Review: James Ferraro - Sushi
(Digital / CD / Vinyl LP, Hippos in Tanks, 2012)
Oh, James Ferraro. Always changing, always on the move. If all his albums, starting from his work with Spencer Clark as The Skaters duo, and ending with his newest release, ”Sushi”, were made into one long movie, it would be a story of a constantly stoned shaman moving from a half-ruined shack deep in the woods to the body-building obsessed suburban neighborhood dominated with a huge shopping plaza with inoffensive muzak playing constantly and free wi-fi zones in every cafe and fast food restaurant. Towards the end of the movie, the shaman, now transformed into a brand-concsious, gadget wielding “modern man” moves into the downtown, filled with glossy skyscrapers. The final scene, playing to sounds from “Sushi” would be Ferraro going to the night club on a Saturday night, driving a chromed Hummer and wearing designer clothes, picking up hot chicks and downing one expensive drink after another.
If some 2-3 years ago someone told me Ferraro will be creating head-nodding, foot-stomping dancefloor electronica being just one notch away from being straight away club bangers, I would have laughed in that person’s face. But hell, here is he is: reshaping his sharp sense of satire and high definition parodies of consumerist lifestyle into house and IDM beats, continuing the line started with his Bodyguard project, with even more focus on rhythm and catchiness. It’s almost perverse to think how accessible and danceable Ferraro has become over the years. To start with the pleasantly lazy opening tones of “Powder” - a slo-mo R&B jam, which, while still filled with some trademark Ferraroisms - like the strange bubbly sound hidden in the beat - is far less cheesy and cheap-sounding than previous Ferraro productions. It’s temtping to say that on “Sushi” James starts to take things seriously. Of course, the change is not as radical as you might think at first - the cheese is still sprayed all over the album, this time however, it’s not as obnoxious and jarring as before; this time Ferraro relies on subtletly and tries not to distract the listener from the enjoyable, gliding synth lines that underline the right, dancey rhythm sections.
I think the future, not the far future, but even the near future will consider “Sushi” as James Ferraro’s “Big Leap” album, the one that will make him more open to the less obscure-music seeking crowd. Which is not as bad as you might think. Ferraro is already working on a collab with Dean Blunt (of Hype Williams fame) and the duo are already going on a mini-tour in the US. Here, on JF’s newest offering, he runs with jaw-dropping ease through a maze of future garage, microhouse and ambient techno beats sprayed with a lovely futuristic haze. This blend of strange, cut-up samples and minimal beats sounds like a less serious, more tongue-in-cheek version of Akufen or Actress. Ferraro makes a quite liberal use of modified samples from well-known hits (I think I can spot a Rihanna sample in one of the tracks). It’s hard to tell whether “Sushi” is an outsider homage to house and techno genres or another sharp satire on contemporary music; while “Far Side Virtual” exposed the idiocy of consumerism-lead everyday life, dominated by brands and fleeting technologies, “Sushi” can very well be a subtler, but still hard-hitting parody of hedonistic club beats, suspended in a haze of alcohol and drug inebration and also celebrating consumerism, but in a more aggressive, rhythmical way. Or maybe I’m just over-analyzing things.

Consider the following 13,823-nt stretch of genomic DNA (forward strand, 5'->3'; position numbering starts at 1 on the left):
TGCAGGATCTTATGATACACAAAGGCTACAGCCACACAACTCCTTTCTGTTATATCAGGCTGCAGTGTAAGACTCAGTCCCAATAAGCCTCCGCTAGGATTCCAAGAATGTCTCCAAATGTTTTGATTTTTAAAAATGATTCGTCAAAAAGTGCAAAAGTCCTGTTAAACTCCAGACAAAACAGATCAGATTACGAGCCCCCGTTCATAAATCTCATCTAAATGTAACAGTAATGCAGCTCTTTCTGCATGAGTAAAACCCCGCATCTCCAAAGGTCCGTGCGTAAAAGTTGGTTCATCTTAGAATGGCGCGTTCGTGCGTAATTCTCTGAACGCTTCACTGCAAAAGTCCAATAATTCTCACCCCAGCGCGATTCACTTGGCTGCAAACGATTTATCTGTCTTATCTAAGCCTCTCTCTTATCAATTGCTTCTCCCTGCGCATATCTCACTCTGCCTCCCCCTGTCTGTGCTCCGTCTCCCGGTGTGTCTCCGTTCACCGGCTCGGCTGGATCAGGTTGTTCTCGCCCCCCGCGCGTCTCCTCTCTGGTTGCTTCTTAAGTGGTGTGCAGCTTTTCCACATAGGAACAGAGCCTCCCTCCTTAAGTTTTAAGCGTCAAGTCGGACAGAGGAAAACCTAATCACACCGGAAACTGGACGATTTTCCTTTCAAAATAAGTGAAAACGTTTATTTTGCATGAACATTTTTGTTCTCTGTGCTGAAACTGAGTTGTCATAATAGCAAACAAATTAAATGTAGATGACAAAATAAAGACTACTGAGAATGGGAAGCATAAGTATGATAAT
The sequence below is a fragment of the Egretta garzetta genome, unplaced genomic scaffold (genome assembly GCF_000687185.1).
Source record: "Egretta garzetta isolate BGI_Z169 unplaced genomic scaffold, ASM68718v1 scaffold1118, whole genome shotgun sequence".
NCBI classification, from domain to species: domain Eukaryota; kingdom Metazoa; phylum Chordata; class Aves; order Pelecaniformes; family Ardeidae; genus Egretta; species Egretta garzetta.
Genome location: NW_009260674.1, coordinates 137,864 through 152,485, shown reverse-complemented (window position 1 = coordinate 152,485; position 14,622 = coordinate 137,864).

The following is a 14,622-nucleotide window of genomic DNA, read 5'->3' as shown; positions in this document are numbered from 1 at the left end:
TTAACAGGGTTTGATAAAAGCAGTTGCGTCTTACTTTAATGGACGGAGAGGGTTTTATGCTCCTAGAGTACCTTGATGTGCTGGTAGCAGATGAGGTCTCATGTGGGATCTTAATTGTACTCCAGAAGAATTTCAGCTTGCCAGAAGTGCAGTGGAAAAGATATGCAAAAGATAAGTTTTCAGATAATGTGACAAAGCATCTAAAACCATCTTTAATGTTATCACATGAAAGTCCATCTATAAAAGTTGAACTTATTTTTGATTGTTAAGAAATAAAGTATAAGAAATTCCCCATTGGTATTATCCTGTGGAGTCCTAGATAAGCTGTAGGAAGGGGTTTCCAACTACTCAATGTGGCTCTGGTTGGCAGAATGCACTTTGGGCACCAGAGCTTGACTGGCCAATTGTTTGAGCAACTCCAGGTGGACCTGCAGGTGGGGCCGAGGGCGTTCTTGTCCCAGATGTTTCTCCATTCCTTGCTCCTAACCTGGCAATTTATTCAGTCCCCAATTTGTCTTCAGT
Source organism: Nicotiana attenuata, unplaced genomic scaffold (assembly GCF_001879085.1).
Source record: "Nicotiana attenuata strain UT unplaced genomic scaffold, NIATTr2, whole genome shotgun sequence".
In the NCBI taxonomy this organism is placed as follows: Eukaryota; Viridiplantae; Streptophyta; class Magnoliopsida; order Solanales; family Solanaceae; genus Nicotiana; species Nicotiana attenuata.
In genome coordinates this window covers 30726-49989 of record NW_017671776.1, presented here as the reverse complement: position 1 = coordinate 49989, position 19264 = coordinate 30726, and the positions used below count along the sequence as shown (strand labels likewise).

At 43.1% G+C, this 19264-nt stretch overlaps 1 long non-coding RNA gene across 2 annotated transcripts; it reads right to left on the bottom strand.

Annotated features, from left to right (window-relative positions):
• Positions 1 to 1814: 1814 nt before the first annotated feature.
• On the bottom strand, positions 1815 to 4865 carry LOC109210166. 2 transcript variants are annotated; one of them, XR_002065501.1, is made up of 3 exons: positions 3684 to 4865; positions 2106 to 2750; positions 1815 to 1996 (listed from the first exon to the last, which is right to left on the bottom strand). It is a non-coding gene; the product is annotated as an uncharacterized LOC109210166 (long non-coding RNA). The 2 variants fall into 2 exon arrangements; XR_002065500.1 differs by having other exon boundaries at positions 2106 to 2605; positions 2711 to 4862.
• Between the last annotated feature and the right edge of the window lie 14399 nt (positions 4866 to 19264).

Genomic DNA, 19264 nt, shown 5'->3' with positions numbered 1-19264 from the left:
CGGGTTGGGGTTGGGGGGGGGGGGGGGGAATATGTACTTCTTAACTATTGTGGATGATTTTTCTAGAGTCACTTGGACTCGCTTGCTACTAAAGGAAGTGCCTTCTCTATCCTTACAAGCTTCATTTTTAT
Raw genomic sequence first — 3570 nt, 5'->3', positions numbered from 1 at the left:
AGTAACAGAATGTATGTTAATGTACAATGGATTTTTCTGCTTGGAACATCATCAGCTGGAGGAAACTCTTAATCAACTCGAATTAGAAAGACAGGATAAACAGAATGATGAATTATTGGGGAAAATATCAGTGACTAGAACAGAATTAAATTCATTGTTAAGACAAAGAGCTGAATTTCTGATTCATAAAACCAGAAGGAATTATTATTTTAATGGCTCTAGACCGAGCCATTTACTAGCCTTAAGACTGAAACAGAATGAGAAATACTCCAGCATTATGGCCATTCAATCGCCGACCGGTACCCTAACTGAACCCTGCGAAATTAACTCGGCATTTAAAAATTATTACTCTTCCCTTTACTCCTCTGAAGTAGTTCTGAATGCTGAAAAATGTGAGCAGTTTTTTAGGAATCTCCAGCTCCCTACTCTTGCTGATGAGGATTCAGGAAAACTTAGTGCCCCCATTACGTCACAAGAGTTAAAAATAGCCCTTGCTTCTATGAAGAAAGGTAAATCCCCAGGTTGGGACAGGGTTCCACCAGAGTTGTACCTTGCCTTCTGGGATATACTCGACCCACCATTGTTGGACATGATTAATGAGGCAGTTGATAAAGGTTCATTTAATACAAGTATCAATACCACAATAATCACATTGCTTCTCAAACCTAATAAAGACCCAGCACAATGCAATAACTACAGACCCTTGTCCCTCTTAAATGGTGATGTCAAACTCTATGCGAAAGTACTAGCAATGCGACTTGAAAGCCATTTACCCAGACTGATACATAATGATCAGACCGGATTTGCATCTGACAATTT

The more dancefloor-oriented tracks are the real highlights of the album, they show that JF has the knack for creating club anthems, if he would like to. Maybe it’s the fact that he moved to the generally warmer and more spacious L.A. (again) after living for some time in New York City. Considering the city’s underground psychedelic connection with dance music (exemplified by the Not Not Fun subsidiary, dance-music oriented label 100% Silk), it was only natural that James should move to the more dynamic, neon-colored electronic productions. The minimal structure of “Baby Mitsubishi” almost sounds like a fresh cut straigt outta some underground London-based label, not a work of a well-known musical parodist. The wonderful bass boosts on “SO N2U” complete the ever-changing urban musical landscape, sounding like a dynamic montage to the documentary about the club culture in general.
The fact that James Ferraro has decided to record an album like “Sushi” might show his new direction: instead of playing at little-known outsider music festivals he might want to sneak into the big DJ parties and become an embodiment of the stranger, more adventurous part of the club culture. Let’s hope he succeeds, I’d love to see him make some holy fucking bangers in the near future.